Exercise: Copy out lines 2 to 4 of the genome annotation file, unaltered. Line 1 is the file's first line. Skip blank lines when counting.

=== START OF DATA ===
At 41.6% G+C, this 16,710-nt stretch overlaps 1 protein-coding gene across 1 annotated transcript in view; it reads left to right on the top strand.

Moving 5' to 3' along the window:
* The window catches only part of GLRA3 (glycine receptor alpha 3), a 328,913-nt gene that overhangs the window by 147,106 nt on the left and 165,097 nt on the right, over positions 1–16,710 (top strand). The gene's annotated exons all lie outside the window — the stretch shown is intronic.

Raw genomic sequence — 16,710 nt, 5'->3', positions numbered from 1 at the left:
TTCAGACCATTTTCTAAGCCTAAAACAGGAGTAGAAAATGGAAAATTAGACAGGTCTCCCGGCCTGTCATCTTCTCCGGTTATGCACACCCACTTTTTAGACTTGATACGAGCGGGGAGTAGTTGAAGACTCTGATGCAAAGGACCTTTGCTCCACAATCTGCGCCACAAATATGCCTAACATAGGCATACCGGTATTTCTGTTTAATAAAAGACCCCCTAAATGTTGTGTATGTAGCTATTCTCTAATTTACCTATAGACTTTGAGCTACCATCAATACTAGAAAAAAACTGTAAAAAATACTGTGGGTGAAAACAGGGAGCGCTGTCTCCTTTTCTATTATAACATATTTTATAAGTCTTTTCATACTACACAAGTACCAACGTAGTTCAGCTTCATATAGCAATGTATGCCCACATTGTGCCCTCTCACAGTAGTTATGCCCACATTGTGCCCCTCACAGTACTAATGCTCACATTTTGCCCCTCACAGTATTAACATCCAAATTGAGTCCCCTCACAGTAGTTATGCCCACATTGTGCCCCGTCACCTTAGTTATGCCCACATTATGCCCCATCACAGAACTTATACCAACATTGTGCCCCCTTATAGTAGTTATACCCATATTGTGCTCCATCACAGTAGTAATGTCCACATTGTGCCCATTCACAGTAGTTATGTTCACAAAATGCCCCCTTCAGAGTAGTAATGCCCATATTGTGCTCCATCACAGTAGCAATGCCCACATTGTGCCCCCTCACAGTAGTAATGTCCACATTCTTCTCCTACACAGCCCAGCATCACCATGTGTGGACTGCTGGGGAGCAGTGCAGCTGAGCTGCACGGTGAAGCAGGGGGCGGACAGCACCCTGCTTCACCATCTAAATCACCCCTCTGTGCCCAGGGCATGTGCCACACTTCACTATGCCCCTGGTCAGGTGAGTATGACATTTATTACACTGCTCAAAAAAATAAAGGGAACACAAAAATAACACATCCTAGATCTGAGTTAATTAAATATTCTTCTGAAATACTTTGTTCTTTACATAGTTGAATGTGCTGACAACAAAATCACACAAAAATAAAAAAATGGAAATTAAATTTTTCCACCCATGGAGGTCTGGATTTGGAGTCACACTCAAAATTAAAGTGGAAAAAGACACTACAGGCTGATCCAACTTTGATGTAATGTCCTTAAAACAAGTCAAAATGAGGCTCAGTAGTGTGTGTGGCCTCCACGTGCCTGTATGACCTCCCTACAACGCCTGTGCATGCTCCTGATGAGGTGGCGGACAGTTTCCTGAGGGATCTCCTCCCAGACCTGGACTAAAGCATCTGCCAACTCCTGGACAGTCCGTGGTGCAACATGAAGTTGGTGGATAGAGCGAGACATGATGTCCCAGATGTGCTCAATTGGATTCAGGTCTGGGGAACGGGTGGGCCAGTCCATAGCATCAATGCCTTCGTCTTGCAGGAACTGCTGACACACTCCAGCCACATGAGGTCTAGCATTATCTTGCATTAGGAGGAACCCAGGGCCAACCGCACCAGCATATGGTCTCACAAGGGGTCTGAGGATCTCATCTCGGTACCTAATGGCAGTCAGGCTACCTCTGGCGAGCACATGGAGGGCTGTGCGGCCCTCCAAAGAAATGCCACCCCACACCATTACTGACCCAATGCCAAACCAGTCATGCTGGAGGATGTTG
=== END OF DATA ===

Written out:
Moving 5' to 3' along the window:
* The window catches only part of GLRA3 (glycine receptor alpha 3), a 328,913-nt gene that overhangs the window by 147,106 nt on the left and 165,097 nt on the right, over positions 1–16,710 (top strand). The gene's annotated exons all lie outside the window — the stretch shown is intronic.

Raw genomic sequence — 16,710 nt, 5'->3', positions numbered from 1 at the left: